Giving Back

Verizon Features Vets4Warriors on FiOS 1 News

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From left: Director of Vets4Warriors US Army Maj. Gen. Mark A. Graham (ret.), Verizon NJ Vice President for External Affairs Samuel A. Delgado, and Middlesex Co. Freeholder Director Ronald G. Rios Credits: Josh Frank
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Lieutenant Fatima Aguilar (left) discusses the US Military mental health crisis with Middlesex Co. Freeholder Director Ronald G. Rios (right). Credits: Josh Frank
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The call center at Vets4Warriors is staffed around the clock, year-round by veterans and licensed clinicians. Credits: Josh Frank
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Fatima Aguilar’s first day on the job at Vets4Warriors was anything but normal. A military veteran serving as a Second Lieutenant with the New Jersey National Guard, she found herself in a potential suicide crisis situation as soon as she hit the phones.

“I started around three and a half years ago on the overnight shift, and my very first call was a US Marine veteran who was on a bridge, intoxicated and pacing back and forth.” said Aguilar. “I was sweating and shaking, but I offered him a voice; an ear to listen. I listened to him tell me about his service and his struggles, and I was able to talk him back to safety and off the bridge.”

“It’s the power of being a veteran. Maybe just a voice, someone to talk with, makes a difference,” she said.  “Sometimes that difference is between life and death.”

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Saving lives is just another day on the job at Vets4Warriors, a peer support network serving veterans, active duty military officers, National Guard and reserve service members and their caregivers. Located in Piscataway, Vets4Warriors is staffed around the clock every day of the year by a team of veteran clinicians and veteran peers.

“Let’s not wait to help a veteran until after the crisis passes,” said Maj. General Mark A. Graham, director of the Vets4Warriors program. “When you call, there’s a veteran who will answer the phone live around the clock. We also have a licensed clinician here.”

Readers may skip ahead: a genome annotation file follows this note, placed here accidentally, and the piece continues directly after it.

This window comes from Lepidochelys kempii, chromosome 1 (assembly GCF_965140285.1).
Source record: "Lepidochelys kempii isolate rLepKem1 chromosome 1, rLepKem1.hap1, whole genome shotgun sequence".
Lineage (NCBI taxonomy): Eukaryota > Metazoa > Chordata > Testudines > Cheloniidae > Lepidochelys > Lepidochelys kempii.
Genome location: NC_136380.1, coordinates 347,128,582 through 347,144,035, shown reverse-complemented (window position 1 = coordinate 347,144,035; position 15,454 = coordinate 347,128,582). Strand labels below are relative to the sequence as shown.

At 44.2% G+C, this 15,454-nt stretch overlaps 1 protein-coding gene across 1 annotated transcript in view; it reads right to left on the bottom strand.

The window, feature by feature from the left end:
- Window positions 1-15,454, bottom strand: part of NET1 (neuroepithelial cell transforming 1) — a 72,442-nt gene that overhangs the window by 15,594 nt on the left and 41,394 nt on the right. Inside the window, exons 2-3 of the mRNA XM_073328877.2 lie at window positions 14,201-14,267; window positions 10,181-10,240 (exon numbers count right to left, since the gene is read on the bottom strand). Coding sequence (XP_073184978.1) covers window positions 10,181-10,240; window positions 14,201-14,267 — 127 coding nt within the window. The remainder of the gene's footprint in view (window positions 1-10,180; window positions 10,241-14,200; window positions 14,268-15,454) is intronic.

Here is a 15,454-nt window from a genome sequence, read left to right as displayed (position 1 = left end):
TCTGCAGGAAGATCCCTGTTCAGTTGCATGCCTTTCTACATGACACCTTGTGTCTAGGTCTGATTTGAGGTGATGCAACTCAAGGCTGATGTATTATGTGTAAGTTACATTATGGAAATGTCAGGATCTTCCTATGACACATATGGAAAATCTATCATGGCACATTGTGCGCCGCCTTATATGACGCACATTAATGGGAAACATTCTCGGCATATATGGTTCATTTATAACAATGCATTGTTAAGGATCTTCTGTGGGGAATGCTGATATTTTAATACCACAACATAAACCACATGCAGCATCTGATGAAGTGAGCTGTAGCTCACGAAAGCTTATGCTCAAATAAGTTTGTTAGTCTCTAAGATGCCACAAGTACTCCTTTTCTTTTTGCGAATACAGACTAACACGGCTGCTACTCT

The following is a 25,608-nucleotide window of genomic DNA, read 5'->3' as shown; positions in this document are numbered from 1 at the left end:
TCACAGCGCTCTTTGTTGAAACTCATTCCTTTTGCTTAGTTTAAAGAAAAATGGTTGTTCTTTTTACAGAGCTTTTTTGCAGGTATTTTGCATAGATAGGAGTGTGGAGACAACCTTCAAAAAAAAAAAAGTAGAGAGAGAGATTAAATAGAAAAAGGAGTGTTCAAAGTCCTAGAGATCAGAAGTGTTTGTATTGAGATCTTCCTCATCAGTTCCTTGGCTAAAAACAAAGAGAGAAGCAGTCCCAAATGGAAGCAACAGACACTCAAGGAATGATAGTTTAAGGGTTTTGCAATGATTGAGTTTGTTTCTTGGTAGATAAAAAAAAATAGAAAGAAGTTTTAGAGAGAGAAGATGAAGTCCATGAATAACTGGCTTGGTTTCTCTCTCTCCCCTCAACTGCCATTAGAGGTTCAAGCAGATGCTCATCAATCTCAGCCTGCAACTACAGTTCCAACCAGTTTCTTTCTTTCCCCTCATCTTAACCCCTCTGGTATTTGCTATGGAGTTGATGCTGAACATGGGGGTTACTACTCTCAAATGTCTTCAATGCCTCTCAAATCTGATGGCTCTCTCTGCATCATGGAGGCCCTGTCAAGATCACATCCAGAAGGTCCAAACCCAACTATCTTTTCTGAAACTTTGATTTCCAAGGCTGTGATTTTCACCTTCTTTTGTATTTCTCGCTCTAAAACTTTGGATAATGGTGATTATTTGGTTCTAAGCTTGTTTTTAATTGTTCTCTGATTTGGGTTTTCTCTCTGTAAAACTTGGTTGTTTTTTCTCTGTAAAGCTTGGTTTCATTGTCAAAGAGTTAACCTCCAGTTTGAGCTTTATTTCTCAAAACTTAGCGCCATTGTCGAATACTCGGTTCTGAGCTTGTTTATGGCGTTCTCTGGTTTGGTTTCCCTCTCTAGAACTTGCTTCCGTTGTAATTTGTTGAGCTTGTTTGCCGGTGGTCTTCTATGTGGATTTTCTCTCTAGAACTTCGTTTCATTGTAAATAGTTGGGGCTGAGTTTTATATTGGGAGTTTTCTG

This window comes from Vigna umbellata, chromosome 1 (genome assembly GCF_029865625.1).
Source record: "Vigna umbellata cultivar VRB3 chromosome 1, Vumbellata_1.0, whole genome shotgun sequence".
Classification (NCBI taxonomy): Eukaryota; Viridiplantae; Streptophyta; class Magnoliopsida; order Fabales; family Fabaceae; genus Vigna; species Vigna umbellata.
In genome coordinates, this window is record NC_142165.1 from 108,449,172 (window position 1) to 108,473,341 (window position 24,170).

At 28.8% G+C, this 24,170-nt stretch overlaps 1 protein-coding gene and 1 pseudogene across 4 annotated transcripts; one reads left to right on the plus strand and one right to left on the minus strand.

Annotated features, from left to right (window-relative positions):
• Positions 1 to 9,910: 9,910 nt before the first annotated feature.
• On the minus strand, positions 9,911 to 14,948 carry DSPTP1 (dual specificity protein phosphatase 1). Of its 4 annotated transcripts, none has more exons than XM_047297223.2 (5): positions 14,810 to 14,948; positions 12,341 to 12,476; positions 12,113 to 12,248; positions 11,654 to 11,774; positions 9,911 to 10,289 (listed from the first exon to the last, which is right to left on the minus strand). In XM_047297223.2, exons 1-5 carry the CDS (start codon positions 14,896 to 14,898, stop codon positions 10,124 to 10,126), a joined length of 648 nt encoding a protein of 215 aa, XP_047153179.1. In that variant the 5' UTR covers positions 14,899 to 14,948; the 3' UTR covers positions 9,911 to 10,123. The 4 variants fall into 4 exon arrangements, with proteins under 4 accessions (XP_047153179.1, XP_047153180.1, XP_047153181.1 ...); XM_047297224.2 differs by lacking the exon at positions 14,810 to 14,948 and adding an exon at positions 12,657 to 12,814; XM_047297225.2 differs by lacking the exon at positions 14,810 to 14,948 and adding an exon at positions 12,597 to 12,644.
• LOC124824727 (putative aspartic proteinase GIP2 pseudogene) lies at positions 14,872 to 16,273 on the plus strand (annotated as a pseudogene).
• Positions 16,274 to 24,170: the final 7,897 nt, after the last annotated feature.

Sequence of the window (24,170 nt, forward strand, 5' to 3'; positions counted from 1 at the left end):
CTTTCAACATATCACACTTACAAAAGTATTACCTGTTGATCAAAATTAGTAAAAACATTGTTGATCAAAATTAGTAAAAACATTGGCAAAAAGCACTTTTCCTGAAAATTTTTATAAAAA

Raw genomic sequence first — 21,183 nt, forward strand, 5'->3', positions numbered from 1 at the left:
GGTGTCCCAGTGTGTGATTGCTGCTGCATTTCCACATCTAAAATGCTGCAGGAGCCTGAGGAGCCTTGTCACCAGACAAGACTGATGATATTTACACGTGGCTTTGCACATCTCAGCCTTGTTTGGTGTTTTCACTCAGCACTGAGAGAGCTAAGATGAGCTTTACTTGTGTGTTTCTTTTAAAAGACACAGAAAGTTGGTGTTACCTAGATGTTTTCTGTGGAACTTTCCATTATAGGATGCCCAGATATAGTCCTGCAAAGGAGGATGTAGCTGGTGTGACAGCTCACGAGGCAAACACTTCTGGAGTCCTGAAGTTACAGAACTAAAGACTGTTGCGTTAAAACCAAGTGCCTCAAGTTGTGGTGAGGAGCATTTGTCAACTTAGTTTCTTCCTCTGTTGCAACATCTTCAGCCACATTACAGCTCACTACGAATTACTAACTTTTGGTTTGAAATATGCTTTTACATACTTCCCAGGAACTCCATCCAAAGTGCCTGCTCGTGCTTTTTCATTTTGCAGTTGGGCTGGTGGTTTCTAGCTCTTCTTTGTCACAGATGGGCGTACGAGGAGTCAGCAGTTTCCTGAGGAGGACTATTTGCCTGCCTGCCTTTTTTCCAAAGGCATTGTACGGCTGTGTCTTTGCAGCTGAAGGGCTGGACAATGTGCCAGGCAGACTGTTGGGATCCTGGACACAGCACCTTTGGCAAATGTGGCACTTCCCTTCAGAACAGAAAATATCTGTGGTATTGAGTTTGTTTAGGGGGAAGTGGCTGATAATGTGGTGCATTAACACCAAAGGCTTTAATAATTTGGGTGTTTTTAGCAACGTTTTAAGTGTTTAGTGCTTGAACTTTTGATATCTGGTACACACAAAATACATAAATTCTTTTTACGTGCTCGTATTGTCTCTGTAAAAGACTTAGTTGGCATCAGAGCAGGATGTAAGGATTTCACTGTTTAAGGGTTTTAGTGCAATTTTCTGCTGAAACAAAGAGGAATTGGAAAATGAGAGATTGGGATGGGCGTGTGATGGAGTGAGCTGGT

The call center at Vets4Warriors is staffed by veterans and licensed clinicians around the clock, year-round.

“The majority of calls we get are for depression, loneliness or anxiety - just folks who are struggling with everyday life,” Major Gen. Graham said. “What we offer is peer support; saying, ‘You served, I served - how can we assist you? How can we get you to a better place, regardless of what you’ve been through?’”

For Major Gen. Graham, the mental health crisis gripping our nation’s military is extremely personal. The Grahams lost a son, Kevin, a Senior Army ROTC Cadet, to suicide in 2003, while he was studying to be an Army Doctor.

Kevin Graham had struggled with depression for years, but his family never knew the full extent of his suffering.

“I wanted to continue to serve in a different way after retiring - to honor Kevin’s memory,” Graham said. “I want to make sure there’s a number they can call 24 hours a day. I want to make sure someone follows up and calls back, as many times as is necessary.”

The crisis illustrates an increasing need for partnerships between the military, local government and the private sector to help service personnel and their families transition successfully to civilian life and handle the after-effects of active duty.

“My position is an opportunity to create and enhance programs for veterans in our state,” said Middlesex County Freeholder Director Ronald G. Rios. “I’m incredibly proud that our Board [of Chosen Freeholders] has been recognized by the White House for our efforts to combat homelessness among veterans with our Veterans Housing Assistance program.”

Rios, who has made outreach to veterans a core componentin his role as Freeholder Director, highlighted the role of organizations like Vets4Warriors and their private-sector partners to help ensure that nobody who has served suffers needlessly.

“Hearing about the impact Vets4Warriors has had touches my heart,” Rios said. “Programs like this go hand-in-hand with our county’s efforts to lift veterans out of crisis.”

Vets4Warriors has also received strong support from Verizon, which is highlighting the program on FiOS1 News.

“Verizon is committed to serving those who serve our country. We employ more than 10,000 veterans, who contribute their skills across our entire business,“ said Samuel A. Delgado, Vice President of External Affairs for Verizon New Jersey, who is a 20-year Marine Corps veteran.

“Many of the lessons I learned as a U.S. Marine officer helped shape my career at Verizon,” Delgado said. “I’m moved by the stories of these service members, and I’m proud to be a part of a company that stands with those who’ve served our country with integrity and honor.”

The segment will be running on Verizon FiOS1 News in the upcoming weeks.

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